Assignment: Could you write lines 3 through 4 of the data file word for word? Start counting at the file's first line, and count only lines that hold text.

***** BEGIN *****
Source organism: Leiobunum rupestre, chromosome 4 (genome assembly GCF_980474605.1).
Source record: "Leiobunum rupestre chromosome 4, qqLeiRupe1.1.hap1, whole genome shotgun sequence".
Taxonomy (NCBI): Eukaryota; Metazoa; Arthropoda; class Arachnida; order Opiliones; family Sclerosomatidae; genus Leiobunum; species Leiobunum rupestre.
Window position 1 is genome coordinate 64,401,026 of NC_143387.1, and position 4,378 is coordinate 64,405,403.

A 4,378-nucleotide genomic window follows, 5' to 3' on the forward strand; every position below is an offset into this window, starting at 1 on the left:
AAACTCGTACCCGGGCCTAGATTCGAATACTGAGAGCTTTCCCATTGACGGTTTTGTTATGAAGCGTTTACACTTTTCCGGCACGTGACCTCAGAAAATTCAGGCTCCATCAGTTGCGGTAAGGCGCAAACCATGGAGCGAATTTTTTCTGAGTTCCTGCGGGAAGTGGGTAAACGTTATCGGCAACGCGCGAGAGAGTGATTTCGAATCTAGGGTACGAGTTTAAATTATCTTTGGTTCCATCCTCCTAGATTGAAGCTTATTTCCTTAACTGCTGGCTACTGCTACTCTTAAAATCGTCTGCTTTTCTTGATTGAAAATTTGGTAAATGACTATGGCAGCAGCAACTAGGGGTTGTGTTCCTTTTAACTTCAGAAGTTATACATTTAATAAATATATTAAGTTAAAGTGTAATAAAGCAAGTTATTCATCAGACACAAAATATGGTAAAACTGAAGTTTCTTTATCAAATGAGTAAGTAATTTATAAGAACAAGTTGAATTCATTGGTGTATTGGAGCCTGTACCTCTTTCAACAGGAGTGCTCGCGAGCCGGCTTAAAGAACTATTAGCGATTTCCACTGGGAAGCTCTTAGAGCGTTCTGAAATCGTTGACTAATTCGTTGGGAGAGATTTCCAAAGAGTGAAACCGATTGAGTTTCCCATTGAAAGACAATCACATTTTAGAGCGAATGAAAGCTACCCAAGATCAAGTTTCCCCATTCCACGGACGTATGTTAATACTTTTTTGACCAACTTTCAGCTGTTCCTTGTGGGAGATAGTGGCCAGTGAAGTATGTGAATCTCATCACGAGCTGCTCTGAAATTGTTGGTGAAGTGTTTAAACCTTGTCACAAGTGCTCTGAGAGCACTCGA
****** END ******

Taxonomy (NCBI): Eukaryota; Metazoa; Arthropoda; class Arachnida; order Opiliones; family Sclerosomatidae; genus Leiobunum; species Leiobunum rupestre.
Window position 1 is genome coordinate 64,401,026 of NC_143387.1, and position 4,378 is coordinate 64,405,403.